Since setting Wall Street ablaze on Tuesday with an unexpected tweet about taking his car company Tesla private, Elon Musk has been met with a healthy dose of skepticism over his proposed plan as well as his unconventional method of announcing it.
Analysts are taking Musk at his word that he has indeed secured funding , has investor support , and is seriously considering taking the company private — he could face serious legal consequences if he wasn’t entirely truthful. But many nonetheless find the $420 a share price tag he’s floated exceptionally high given that Tesla ended trading on Wednesday at $370.34 a share.
It would be the largest buyout of all time and would require gargantuan amounts of capital to complete at the more than $70 billion valuation implied by Musk’s tweet. The company would need roughly $57 billion in committed financing to buy up the 80% of the company Musk doesn’t own, according to Goldman Sachs estimates.
“We don’t believe the current fundamentals of Tesla support a valuation anywhere close to $420 per share,” Cowen analyst Jeffrey Osborne said. He set a price target of $200 .
Colin Langan at UBS set a target of $195, taking an even more dubious view: “Disclosing news of this nature via Twitter is unprecedented and, according to a former SEC chairman , may constitute fraud if Tesla does not already have the financing lined up.
“The deal would likely require participation from numerous banks and institutional investors, and we think it likely that news of the deal would have leaked had Tesla already held discussions to secure funding,” Langan added.
In short, the skepticism around Musk’s proposed deal is abundant.
So let’s focus instead on a couple reasons why he might actually be able to pull it off.
Lots of capital sloshing around
Musk’s take-private of Tesla would be unprecedented.
But so is the amount of capital available for investment right now — a byproduct of the ultra-low interest rate environment the decade following the financial crisis.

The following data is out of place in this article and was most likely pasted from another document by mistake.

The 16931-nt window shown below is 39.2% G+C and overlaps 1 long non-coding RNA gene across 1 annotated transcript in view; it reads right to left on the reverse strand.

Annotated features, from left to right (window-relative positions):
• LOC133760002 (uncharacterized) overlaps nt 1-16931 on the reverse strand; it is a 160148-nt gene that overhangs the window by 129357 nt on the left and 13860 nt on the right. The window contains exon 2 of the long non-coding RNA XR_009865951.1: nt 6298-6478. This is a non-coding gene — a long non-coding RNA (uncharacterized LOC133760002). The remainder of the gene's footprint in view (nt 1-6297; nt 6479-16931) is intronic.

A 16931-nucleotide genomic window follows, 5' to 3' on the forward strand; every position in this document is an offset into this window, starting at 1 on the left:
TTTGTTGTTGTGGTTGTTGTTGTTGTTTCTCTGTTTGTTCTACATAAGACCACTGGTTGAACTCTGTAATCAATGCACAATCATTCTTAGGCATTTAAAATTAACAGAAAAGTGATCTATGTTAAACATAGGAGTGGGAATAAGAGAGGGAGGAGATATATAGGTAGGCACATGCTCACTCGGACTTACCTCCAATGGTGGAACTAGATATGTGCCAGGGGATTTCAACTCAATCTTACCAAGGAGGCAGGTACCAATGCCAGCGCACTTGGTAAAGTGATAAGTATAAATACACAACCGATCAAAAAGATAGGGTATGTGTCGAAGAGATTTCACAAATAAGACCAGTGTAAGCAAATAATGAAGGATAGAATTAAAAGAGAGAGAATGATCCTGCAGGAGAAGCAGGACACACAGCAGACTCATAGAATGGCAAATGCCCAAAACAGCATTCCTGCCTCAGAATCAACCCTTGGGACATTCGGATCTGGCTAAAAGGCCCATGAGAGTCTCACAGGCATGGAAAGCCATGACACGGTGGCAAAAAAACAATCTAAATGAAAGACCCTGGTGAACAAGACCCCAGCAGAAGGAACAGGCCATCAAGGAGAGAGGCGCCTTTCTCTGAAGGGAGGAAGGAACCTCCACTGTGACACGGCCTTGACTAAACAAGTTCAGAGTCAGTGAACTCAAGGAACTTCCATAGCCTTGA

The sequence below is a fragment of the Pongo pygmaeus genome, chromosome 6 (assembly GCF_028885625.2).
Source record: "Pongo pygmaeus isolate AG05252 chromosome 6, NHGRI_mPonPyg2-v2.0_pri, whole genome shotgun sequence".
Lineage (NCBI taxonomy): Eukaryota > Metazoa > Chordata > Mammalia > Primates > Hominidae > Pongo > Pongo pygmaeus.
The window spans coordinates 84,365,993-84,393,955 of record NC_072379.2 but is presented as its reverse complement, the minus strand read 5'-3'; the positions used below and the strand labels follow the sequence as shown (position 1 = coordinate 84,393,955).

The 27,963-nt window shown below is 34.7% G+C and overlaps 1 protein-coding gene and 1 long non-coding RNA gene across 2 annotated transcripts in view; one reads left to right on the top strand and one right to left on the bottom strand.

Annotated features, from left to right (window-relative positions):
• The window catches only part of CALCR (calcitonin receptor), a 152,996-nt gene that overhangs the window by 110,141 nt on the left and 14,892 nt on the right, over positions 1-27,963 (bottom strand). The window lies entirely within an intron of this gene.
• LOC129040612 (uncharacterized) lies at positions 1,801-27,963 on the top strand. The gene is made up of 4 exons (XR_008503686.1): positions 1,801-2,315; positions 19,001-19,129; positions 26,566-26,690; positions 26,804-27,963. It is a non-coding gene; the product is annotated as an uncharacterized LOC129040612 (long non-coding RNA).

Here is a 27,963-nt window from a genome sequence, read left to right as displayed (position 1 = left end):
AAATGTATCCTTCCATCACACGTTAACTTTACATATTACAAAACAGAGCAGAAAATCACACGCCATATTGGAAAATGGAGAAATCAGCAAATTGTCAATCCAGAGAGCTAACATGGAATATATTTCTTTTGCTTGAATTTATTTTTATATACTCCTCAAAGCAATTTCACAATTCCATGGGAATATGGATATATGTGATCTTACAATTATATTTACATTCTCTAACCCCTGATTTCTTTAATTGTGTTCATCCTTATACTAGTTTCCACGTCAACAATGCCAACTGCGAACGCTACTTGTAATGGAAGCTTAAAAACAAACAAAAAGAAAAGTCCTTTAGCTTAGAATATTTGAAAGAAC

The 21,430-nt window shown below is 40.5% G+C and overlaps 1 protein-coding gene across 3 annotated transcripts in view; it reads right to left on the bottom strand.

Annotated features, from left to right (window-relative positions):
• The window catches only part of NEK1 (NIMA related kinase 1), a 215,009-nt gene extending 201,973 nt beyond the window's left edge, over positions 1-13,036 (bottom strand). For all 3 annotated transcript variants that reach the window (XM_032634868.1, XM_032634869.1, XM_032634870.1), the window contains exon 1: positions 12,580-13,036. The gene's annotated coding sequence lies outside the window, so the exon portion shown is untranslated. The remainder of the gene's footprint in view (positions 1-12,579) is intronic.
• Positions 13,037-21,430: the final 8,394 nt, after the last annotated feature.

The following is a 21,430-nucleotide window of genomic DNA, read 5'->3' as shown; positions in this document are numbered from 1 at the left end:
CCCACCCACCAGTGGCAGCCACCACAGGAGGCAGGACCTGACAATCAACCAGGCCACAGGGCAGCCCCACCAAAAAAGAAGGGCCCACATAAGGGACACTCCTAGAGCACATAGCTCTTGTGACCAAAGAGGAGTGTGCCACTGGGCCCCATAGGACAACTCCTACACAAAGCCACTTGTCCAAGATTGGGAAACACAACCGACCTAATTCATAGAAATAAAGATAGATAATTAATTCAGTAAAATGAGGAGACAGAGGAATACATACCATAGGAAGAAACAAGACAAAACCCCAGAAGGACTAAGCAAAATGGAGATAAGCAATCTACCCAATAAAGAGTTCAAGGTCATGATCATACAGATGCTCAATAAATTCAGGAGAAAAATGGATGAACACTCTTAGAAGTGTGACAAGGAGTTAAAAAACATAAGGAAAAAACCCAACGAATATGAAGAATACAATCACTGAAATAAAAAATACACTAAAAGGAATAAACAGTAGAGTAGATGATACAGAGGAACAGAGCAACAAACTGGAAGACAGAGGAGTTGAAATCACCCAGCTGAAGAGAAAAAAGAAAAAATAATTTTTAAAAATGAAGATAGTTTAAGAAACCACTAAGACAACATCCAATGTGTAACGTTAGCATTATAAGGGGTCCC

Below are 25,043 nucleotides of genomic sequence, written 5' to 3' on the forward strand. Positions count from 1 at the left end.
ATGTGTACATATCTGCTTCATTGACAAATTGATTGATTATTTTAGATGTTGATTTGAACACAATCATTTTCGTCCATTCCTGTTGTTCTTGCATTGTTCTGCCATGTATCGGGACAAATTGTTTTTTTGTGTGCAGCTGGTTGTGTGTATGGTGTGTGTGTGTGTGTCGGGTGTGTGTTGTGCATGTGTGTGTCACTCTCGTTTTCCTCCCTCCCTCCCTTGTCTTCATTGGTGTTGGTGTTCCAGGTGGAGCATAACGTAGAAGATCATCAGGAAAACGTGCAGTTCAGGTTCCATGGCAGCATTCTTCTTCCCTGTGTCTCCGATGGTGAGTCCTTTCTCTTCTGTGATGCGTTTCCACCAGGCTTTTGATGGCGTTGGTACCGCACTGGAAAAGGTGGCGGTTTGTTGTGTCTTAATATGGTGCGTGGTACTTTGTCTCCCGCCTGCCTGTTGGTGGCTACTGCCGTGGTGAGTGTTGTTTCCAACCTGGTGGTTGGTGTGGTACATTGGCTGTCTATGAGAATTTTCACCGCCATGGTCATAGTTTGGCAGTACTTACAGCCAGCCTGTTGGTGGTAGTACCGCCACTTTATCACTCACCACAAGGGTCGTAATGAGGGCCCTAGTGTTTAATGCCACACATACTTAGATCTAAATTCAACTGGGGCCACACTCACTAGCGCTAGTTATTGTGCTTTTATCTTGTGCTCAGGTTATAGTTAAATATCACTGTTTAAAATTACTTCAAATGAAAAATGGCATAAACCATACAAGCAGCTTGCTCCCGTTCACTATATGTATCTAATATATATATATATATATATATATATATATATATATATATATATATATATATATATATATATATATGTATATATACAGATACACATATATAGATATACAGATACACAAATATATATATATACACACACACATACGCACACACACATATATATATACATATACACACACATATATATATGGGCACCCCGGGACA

Private equity shops having been accumulating record amounts of dry powder as funding remains plentiful while smart deals are comparatively scarce. Pitchbook estimated in March that PE funds had amassed nearly a trillion in undeployed funds .
Sovereign wealth funds and other large backers, such as Japanese investor SoftBank, have billions in cash to throw around and the appetite to do so, too.
A market ripe with cash looking to be invested is ideal for Tesla’s charismatic leader.
“Right now there is so much money sloshing around the system that has no place to go,” Rita McGrath, a professor at Columbia Business School, told Business Insider.
As McGrath sees it, there are two types of Tesla investors: Those who view the company as just another car company, akin to Ford or General Motors. These tend to be the skeptics.
Then there are those who believe the company is on the cutting edge of batteries, energy transmission, and renewable energy and that “owning Tesla is a front-seat ticket to whatever the future holds.”
An investment like Musk is seeking would carry a lot of risk given the rich price tag, but for those in the latter camp who believe Tesla offers incredible upside, that may be a bet worth making “if you’ve got nothing else to do with that cash.”
Forget about the debt
Many have pointed out that the math on a leveraged buyout for Tesla looks dicey. The company doesn’t generate enough free cash flow to justify massive amounts of additional debt burden, which would create crushing interest payments for company.
Given the cash-flow pressures and the ongoing Model 3 ramp-up, “adding as much as $50 billion of net debt to the capital structure would clearly intensify the outcomes of such an action,” Morgan Stanley analyst Adam Jonas wrote.